Title : Validation of an online rapid in-situ detection sensor for Escherichia coli in surface and drinking water
Events of faecal contamination in surface, drinking water and distribution systems can have a large impact on human health. To reduce the impact of these events it is crucial to have monitoring techniques to measure faecal contamination, such as faecal indicators (e.g. E. coli), that combine fast results with low detection limits. Conventional analytical methods take at least 24h to produce results, with a lack of in situ monitoring capability (Offenbaume et al, 2020, Vergine et al, 2017, Tiwari et al, 2016, Chukwuka et al, 2022) resulting in late detection of a contamination event or no detection of the event at all. Several sensors have been developed in the last years that tackle this issue by detecting Escherichia coli (E. coli) and delivering results within a couple of minutes or hours (Jing et al, 2020, Lopez et al, 2013). Further research on the sensitivity, specificity, implementation of these sensors and interpretation of results is still needed before they can be used in practice. The objective of this study is to validate the portable rapid online sensor BACTcontrol for E. coli detection, compare it with the MPN-method Colilert, study the quality of the data and how best to implement it in practice.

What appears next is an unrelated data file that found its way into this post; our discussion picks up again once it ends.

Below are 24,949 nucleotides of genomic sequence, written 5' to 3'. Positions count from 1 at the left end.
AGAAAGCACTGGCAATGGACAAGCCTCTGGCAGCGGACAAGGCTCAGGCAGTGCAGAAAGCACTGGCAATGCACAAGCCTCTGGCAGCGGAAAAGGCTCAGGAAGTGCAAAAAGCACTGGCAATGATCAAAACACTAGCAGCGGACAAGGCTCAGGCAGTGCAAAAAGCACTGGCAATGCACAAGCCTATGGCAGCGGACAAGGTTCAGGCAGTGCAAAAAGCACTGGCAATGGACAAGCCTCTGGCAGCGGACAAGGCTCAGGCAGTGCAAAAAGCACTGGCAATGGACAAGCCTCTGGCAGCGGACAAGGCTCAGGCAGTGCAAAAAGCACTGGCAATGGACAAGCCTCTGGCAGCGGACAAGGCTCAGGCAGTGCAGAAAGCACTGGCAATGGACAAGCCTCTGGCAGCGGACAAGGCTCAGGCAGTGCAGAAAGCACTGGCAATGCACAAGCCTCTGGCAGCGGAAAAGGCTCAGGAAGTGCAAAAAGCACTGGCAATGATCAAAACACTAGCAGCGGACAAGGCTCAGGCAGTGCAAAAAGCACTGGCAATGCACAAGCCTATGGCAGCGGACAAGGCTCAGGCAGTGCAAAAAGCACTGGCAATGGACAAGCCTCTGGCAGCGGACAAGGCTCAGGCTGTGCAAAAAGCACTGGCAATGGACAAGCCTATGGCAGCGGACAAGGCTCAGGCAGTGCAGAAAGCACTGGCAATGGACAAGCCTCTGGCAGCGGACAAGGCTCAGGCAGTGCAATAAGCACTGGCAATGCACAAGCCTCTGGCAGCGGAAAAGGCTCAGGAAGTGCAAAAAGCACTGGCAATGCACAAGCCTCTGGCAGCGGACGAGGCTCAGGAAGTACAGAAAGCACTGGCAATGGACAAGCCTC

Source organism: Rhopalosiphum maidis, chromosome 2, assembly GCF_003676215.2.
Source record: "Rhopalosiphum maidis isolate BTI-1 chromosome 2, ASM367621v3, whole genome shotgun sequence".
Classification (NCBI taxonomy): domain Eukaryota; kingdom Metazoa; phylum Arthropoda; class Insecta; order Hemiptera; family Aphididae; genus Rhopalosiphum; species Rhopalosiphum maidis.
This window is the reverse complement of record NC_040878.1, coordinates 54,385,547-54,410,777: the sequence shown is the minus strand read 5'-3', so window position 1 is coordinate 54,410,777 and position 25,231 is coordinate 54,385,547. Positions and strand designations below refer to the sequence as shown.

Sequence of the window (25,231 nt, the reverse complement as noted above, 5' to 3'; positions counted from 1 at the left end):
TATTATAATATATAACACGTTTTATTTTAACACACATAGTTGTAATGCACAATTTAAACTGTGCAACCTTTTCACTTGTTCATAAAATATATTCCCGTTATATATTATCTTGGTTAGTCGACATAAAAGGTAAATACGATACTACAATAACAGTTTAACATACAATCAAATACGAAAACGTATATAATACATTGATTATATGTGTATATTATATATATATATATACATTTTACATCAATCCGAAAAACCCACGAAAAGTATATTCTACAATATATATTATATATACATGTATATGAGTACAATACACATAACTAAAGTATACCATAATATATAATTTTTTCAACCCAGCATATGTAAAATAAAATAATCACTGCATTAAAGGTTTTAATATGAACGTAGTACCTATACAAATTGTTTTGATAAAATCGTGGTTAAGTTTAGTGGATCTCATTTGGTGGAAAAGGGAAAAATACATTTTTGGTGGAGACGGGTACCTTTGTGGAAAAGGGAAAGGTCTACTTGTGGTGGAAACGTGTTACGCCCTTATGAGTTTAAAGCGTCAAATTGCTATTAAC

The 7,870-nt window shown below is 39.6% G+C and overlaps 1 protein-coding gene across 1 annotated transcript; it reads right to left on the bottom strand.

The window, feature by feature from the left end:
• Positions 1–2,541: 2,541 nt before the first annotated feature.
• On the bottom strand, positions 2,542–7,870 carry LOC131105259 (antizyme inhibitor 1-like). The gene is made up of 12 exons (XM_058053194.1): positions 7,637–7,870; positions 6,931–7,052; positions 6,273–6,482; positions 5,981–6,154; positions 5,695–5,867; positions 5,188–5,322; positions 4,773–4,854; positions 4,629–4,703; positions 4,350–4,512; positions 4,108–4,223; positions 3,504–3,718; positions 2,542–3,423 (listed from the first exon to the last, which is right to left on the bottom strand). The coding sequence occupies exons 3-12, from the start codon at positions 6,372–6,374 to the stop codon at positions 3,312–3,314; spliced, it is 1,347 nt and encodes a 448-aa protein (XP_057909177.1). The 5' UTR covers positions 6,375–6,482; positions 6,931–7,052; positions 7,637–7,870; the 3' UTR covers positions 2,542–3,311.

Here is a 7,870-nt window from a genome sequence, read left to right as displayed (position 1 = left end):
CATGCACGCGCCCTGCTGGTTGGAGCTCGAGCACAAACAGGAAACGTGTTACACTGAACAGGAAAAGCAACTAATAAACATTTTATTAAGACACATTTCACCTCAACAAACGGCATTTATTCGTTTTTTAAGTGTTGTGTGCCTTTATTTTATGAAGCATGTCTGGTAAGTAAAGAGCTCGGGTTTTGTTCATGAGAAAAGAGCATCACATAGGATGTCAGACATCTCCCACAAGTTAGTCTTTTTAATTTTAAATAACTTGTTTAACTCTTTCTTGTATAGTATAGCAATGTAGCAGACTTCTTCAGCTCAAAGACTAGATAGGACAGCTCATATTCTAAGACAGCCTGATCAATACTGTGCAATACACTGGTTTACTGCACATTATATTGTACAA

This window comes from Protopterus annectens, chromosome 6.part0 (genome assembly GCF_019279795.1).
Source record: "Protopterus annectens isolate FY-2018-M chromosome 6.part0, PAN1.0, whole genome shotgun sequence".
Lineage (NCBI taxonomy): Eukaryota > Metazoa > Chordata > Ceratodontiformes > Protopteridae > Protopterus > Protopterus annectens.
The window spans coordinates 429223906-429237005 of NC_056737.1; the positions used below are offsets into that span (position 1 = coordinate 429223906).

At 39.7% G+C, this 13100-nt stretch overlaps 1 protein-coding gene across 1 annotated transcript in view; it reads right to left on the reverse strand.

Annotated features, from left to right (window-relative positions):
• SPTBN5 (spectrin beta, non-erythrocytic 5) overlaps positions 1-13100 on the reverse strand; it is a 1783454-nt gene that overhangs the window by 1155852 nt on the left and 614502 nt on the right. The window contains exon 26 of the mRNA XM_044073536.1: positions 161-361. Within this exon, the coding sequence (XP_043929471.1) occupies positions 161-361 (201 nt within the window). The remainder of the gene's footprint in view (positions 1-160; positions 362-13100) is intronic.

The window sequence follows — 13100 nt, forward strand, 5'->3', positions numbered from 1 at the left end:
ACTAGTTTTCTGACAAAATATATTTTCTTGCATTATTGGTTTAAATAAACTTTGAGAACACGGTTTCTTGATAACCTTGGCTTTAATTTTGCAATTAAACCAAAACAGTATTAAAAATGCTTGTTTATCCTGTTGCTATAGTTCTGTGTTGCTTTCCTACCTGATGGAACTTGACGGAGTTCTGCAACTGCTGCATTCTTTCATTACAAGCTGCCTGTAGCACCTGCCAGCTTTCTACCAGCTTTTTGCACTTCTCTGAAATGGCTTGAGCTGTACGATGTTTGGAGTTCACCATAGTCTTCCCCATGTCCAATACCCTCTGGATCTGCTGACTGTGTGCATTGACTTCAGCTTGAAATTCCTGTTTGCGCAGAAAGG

BACTcontrol (microLAN) is a water quality sensor for the quantification of bacteria. The technology combines the analysis of the beta-glucuronidase enzymatic reaction, which produces fluorescence, with a mathematical predictive method to determine the activity of E. coli in a sample in 32 minutes. The results are expressed in pmol/min.
Two laboratories (in Spain (Barcelona) and in the Netherlands (Nieuwegein)) performed tests with the BACTcontrol sensor on different water matrices. A baseline was initially established for each non-contaminated water matrix by continuously performing measurements with BACTcontrol. For each water matrix at least duplicate tests with Colilert were performed to determine the concentration of E. coli. In Spain, treated drinking water prior to chlorination (DW1), treated drinking water after chlorination (DW2), reverse osmosis (RO1) were used. In the Netherlands non-chlorinated drinking water (DW3), and surface water from two different rivers (SW1 & SW2) were used. In addition, in the Netherlands seven sources of non-chlorinated drinking water (of different production locations) were tested with BACTcontrol.
Audience Take Away:
- Explain how the audience will be able to use what they learn? The presentation will deepen in the benefits and limitations of a new method to quantify continuously E. coli in real time.
- How will this help the audience in their job? Method for E. coli detection in 30 minutes.
- Does this provide a practical solution to a problem that could simplify or make a designer’s job more efficient? Yes, an event detection system for fecal contamination in drinking water